Saturday, August 02, 2014

Tropical Storm Bertha: August 2, Update A

Itsy bitsy Bertha is barely a Tropical Storm. She could be downgraded to Blobette Bertha and hardly anyone would notice, but officially the NHC have kept her as a Tropical Storm with winds of 45mph, central pressure at 1010mb as a precautionary measure. They said they couldn't find a center of circulation (or closed circulation actually)... and neither can I - can you?:
(Sorry about the satellite video loop - can't be helped!)

She does have a bit of convection though, with maybe the odd thunderstorm or two (shown as dark orange patches), as you can see in this infrared satellite image:

I received an on-the-ground report from our intrepid reporter, Tom, in St. Thomas:

"Short update from St. Thomas...first drop of rain at 6:41am with expectations of 6" by days end. Newly cleaned empty cistern awaiting the incoming...gusty wind but nothing like St. Croix to our south must be getting. Cats are in their hurricane beds behind hurricane shutters dreaming of gold fish and swooping birds...Bertha is a breeze!"

Bertha is currently officially centered at 18.9N, 69.1W, heading WNW at 22mph. This is somewhat speculative because, as I said, no-one actually knows the center. She is weak for three reasons:
1. She is interacting with the Dominican Republic, Puerto Rico etc. as shown in the satellite images, and this interaction will weaken her a bit more.
2. She is also in that area of dry, dusty Saharan Air Layer that I showed you yesterday.
3. There is quite a bit'o'wind shear.

The convection is because the water is rather warm - sea surface temperatures are 28-30 deg C, and the upper 100-125 m is warmer than 26 deg C.

Her future intensity depends on how much she weakens as she crosses out of the Caribbean. It is possible that she will begin to strengthen again as some of those inhibiting factors go away... you can see that she is almost out of the dry SAL layer and is moving towards a low-pressure area which has already got convective activity (over the Bahamas) in this IR satellite image:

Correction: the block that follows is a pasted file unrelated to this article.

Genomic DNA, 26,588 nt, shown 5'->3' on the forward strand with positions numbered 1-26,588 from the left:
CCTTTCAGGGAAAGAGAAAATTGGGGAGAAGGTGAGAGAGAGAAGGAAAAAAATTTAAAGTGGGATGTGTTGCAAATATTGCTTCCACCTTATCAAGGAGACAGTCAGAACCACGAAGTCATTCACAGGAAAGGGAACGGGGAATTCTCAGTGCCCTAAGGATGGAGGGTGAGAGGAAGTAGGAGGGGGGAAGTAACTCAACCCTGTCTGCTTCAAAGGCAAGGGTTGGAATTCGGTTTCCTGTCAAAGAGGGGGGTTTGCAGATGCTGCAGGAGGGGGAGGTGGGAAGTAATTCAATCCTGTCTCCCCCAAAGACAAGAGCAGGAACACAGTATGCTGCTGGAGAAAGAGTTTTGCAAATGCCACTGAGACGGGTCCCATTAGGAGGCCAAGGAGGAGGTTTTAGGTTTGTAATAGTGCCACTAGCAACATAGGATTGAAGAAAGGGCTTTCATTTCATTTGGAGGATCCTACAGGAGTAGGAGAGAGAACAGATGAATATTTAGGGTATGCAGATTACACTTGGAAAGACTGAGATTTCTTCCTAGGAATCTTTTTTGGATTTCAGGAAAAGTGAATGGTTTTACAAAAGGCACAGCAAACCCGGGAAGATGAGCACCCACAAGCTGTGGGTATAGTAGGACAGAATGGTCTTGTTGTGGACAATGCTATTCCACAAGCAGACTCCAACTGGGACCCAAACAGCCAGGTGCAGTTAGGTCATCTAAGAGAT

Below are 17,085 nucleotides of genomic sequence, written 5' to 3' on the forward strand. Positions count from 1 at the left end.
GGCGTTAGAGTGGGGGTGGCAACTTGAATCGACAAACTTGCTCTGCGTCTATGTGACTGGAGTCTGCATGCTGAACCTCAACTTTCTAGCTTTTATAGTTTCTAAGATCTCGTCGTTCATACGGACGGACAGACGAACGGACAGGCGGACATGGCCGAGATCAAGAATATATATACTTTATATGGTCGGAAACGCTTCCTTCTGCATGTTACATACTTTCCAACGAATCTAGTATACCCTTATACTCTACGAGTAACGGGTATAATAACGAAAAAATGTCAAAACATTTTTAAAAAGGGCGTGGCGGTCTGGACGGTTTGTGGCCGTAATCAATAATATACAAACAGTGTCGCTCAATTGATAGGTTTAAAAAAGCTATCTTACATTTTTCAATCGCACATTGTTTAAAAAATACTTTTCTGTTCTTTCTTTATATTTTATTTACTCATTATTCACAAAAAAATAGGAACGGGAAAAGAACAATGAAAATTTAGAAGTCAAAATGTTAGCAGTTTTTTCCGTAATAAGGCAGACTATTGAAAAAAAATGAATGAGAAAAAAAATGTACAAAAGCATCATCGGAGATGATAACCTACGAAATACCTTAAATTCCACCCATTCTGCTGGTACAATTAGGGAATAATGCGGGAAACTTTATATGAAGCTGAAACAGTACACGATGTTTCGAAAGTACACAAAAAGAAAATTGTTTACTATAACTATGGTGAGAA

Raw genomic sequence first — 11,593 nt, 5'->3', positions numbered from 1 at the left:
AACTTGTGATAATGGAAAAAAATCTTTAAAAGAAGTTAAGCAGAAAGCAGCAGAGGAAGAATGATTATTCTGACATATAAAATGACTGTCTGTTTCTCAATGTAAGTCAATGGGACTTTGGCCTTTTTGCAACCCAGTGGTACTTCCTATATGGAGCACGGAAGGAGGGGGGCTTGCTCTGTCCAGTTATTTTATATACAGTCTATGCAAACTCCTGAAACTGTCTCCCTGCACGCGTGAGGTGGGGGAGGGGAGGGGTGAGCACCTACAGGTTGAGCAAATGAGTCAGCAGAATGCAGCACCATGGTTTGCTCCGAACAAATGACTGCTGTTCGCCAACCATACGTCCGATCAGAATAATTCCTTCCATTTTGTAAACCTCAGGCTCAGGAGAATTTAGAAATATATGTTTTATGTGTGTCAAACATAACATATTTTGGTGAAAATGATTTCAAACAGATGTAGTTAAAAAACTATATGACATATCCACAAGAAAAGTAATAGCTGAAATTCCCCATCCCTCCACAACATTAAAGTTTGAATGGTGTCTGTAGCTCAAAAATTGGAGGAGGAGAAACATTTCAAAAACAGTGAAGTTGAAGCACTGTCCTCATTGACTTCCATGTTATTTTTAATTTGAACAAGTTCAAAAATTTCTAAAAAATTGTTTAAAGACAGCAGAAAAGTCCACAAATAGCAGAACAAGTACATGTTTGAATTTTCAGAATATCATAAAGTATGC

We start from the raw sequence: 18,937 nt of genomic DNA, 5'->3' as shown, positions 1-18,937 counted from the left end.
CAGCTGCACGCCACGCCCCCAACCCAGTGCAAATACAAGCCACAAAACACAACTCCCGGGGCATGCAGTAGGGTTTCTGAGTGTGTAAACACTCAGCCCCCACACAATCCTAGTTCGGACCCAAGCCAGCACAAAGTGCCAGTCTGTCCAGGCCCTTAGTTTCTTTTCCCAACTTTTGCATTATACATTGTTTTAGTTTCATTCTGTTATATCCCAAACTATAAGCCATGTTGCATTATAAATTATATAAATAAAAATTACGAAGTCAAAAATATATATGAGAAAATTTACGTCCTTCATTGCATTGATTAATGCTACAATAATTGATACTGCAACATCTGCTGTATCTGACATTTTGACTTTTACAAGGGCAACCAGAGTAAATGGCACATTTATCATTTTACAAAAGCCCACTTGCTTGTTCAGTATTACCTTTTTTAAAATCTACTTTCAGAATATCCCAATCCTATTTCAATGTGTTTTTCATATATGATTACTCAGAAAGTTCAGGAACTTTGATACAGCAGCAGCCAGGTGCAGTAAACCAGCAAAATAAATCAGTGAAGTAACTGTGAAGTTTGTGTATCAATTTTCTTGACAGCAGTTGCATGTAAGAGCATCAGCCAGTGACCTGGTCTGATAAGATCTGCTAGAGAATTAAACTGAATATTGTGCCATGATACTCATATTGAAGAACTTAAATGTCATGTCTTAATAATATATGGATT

Wind shear also looks like it will weaken once she is in the Atlantic, and the water temperatures are as warm as those in the Caribbean. All things that will allow her to intensify. The track keeps her away from the US, but it looks like she will roll over the Bahamas (who are already getting a coat of water).

I'll be back with more on Itsy Bitsy Bertha tomorrow!


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DISCLAIMER: These remarks are just what I think/see regarding tropical storms - not the opinion of any organization I represent. If you are making an evacuation decision, please heed your local emergency management and the National Hurricane Center's official forecast and the National Weather Service announcements. This is not an official forecast. If I "run away, run away" (Monty Python), I'll let you know.

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